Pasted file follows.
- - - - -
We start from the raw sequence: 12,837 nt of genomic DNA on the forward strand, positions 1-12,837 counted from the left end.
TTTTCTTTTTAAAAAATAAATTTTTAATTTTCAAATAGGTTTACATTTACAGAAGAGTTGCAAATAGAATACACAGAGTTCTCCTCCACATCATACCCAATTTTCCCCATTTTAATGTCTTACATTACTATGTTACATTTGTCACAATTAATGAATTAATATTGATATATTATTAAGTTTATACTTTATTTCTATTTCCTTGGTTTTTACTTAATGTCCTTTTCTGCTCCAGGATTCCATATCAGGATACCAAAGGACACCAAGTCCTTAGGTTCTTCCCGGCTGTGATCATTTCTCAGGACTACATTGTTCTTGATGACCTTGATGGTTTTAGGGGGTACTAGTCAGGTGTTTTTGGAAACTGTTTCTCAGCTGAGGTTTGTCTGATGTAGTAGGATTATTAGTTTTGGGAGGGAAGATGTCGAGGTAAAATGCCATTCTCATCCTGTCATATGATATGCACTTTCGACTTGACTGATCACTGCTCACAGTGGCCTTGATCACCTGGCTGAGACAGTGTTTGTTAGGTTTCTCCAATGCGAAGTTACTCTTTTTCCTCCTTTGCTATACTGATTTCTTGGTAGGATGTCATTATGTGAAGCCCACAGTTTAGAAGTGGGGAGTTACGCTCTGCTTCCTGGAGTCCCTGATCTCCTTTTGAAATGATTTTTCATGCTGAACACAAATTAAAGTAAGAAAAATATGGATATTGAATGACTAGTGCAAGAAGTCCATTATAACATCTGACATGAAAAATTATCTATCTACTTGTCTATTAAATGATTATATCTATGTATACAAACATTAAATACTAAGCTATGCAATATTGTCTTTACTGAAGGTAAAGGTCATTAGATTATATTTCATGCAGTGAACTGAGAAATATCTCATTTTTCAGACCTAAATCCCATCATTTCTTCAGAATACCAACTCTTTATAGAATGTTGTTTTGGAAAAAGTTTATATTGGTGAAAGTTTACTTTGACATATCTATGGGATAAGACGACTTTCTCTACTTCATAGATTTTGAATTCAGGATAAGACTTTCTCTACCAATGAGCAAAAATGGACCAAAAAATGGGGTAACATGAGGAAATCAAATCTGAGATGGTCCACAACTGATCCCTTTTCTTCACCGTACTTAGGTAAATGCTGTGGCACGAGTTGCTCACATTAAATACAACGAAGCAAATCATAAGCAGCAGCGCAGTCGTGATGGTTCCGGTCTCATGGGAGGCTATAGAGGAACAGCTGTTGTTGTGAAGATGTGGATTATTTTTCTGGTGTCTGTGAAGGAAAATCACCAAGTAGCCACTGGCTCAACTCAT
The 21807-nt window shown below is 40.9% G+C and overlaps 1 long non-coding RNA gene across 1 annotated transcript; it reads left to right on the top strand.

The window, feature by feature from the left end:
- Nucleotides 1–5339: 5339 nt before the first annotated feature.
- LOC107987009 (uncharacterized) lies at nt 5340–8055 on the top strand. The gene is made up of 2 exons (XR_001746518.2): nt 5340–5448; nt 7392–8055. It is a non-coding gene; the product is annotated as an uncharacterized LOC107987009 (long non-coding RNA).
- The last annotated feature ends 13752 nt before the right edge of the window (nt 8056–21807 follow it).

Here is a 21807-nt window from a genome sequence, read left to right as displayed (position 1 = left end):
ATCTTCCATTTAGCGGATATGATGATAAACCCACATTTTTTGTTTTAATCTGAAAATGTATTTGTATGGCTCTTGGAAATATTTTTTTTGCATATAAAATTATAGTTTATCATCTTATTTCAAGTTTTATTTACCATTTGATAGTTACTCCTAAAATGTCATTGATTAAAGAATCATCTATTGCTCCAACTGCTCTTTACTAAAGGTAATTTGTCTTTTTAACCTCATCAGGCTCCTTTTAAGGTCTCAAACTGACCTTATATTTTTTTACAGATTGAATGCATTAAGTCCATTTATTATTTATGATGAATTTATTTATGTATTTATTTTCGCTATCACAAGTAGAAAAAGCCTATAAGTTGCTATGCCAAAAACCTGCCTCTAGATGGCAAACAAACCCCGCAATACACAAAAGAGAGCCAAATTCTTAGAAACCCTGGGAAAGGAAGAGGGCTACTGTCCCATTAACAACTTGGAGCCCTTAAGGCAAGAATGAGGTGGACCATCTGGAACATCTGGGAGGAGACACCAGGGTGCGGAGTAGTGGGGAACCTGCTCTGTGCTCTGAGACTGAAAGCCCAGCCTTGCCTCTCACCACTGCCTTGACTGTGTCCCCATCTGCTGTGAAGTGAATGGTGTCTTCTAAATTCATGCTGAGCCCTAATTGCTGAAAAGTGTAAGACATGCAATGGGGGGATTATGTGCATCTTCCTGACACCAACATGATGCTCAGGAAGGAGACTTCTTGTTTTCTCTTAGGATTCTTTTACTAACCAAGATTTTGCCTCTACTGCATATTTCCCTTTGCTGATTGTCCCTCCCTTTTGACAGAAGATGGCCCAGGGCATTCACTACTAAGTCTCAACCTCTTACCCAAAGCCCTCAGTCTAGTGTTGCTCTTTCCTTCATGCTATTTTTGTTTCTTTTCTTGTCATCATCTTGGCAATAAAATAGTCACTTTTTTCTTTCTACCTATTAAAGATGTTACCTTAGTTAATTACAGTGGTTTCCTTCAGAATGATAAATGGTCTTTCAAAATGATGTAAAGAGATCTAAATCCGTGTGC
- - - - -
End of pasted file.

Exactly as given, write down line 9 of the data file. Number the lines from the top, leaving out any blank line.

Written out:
ATCTTCCATTTAGCGGATATGATGATAAACCCACATTTTTTGTTTTAATCTGAAAATGTATTTGTATGGCTCTTGGAAATATTTTTTTTGCATATAAAATTATAGTTTATCATCTTATTTCAAGTTTTATTTACCATTTGATAGTTACTCCTAAAATGTCATTGATTAAAGAATCATCTATTGCTCCAACTGCTCTTTACTAAAGGTAATTTGTCTTTTTAACCTCATCAGGCTCCTTTTAAGGTCTCAAACTGACCTTATATTTTTTTACAGATTGAATGCATTAAGTCCATTTATTATTTATGATGAATTTATTTATGTATTTATTTTCGCTATCACAAGTAGAAAAAGCCTATAAGTTGCTATGCCAAAAACCTGCCTCTAGATGGCAAACAAACCCCGCAATACACAAAAGAGAGCCAAATTCTTAGAAACCCTGGGAAAGGAAGAGGGCTACTGTCCCATTAACAACTTGGAGCCCTTAAGGCAAGAATGAGGTGGACCATCTGGAACATCTGGGAGGAGACACCAGGGTGCGGAGTAGTGGGGAACCTGCTCTGTGCTCTGAGACTGAAAGCCCAGCCTTGCCTCTCACCACTGCCTTGACTGTGTCCCCATCTGCTGTGAAGTGAATGGTGTCTTCTAAATTCATGCTGAGCCCTAATTGCTGAAAAGTGTAAGACATGCAATGGGGGGATTATGTGCATCTTCCTGACACCAACATGATGCTCAGGAAGGAGACTTCTTGTTTTCTCTTAGGATTCTTTTACTAACCAAGATTTTGCCTCTACTGCATATTTCCCTTTGCTGATTGTCCCTCCCTTTTGACAGAAGATGGCCCAGGGCATTCACTACTAAGTCTCAACCTCTTACCCAAAGCCCTCAGTCTAGTGTTGCTCTTTCCTTCATGCTATTTTTGTTTCTTTTCTTGTCATCATCTTGGCAATAAAATAGTCACTTTTTTCTTTCTACCTATTAAAGATGTTACCTTAGTTAATTACAGTGGTTTCCTTCAGAATGATAAATGGTCTTTCAAAATGATGTAAAGAGATCTAAATCCGTGTGC